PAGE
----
Non-ferrous metals are metals that do not contain iron. There are two groups of metals; ferrous and non-ferrous. Ferrous metals contain iron, for example carbon steel, stainless steel (both alloys; mixtures of metals) and wrought iron. Non-ferrous metals don’t contain iron, for example aluminium, brass, copper (which can be remembered as ABC) and titanium. You can also get non-ferrous metals as alloys eg, brass is an alloy of copper and zinc.
Nonferrous metals are specified for structural applications requiring reduced weight, higher strength, nonmagnetic properties, higher melting points, or resistance to chemical and atmospheric corrosion. They are also specified for electrical and electronic applications.
• Aluminum • Beryllium • Copper • Lead • Magnesium • Nickel • Precious • Metals • Refractory Metals • Tin • Titanium • Zinc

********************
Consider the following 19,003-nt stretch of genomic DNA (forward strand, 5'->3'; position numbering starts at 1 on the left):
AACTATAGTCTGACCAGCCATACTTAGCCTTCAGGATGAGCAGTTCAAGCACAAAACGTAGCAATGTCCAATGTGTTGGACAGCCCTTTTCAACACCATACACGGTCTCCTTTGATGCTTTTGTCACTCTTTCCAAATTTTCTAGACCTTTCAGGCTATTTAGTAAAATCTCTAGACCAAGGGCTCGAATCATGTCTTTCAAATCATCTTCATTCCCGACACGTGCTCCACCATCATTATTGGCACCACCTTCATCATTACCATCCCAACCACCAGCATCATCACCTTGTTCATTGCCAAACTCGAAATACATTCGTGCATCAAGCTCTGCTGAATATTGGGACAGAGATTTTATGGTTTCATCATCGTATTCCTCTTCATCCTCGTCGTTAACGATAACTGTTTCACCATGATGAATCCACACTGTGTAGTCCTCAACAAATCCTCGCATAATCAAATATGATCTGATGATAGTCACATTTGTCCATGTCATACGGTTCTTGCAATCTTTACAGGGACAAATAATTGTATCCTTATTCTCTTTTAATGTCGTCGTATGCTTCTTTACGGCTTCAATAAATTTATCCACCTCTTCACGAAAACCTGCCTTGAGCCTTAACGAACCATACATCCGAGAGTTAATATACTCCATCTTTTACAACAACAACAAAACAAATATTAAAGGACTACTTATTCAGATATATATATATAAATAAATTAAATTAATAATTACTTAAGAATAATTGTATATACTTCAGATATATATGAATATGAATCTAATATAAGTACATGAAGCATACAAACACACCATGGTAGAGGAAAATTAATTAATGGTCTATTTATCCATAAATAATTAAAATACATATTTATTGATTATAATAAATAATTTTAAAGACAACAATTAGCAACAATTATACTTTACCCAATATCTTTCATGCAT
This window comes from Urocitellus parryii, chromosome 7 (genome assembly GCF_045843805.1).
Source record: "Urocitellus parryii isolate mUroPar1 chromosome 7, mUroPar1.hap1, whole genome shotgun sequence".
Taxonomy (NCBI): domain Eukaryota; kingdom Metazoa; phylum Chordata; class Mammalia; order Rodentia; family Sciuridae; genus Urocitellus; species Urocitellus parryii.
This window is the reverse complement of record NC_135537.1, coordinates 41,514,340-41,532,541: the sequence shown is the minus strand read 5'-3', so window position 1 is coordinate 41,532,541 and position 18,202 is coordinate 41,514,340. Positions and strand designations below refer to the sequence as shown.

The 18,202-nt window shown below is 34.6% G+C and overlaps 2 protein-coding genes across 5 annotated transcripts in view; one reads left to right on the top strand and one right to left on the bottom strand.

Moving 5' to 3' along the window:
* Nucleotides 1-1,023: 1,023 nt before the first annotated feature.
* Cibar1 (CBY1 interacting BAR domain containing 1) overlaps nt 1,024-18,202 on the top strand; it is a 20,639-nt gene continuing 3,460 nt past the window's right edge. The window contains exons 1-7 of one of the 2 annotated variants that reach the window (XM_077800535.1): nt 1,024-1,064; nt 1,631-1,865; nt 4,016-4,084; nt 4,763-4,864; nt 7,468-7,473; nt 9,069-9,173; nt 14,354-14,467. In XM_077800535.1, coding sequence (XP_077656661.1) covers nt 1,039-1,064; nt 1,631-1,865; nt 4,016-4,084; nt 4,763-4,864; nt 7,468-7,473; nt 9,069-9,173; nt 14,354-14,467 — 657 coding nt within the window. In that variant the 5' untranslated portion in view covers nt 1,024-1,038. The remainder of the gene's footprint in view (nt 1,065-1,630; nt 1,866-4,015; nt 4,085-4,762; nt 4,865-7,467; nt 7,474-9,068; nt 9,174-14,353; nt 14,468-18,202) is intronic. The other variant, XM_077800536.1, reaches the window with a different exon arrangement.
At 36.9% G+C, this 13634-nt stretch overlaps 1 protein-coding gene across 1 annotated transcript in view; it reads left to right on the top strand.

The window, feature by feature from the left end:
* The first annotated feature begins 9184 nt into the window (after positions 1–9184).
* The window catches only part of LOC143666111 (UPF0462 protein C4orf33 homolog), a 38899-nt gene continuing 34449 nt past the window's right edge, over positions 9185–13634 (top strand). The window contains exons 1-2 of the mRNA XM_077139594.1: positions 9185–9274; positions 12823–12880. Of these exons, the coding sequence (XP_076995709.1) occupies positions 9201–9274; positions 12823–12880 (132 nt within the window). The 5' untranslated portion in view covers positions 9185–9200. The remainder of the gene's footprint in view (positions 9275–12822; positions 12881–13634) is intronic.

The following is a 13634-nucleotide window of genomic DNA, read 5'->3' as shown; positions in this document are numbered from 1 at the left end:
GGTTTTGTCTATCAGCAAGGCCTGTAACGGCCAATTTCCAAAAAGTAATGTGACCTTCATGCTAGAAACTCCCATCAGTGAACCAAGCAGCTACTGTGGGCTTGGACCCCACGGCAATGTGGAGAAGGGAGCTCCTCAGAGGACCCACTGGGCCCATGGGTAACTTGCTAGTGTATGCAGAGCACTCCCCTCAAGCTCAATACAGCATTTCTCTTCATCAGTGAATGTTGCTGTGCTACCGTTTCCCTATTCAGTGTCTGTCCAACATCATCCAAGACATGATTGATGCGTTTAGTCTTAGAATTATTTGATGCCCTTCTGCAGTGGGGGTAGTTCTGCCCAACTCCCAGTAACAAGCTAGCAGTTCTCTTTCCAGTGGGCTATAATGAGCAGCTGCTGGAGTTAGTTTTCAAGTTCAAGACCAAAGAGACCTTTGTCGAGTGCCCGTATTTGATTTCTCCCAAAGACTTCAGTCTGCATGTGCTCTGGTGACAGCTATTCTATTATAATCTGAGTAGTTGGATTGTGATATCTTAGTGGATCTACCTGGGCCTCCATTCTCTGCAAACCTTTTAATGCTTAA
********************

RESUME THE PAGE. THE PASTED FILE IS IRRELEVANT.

As the most abundant of all commercial metals, alloys of iron and steel continue to cover a broad range of structural applications. Iron ore is readily available, constituting about 5% of the earth’s crust, and is easy to convert to a useful form. Iron is obtained by fusing the ore to drive off oxygen, sulfur, and other impurities. The ore is melted in a furnace in direct contact with the fuel using limestone as a flux. The limestone combines with impurities and forms a slag, which is easily removed.
• Cast Iron • Carbon Steel • Alloy Steel • Stainless Steel • Tool Steel • HSLA Steel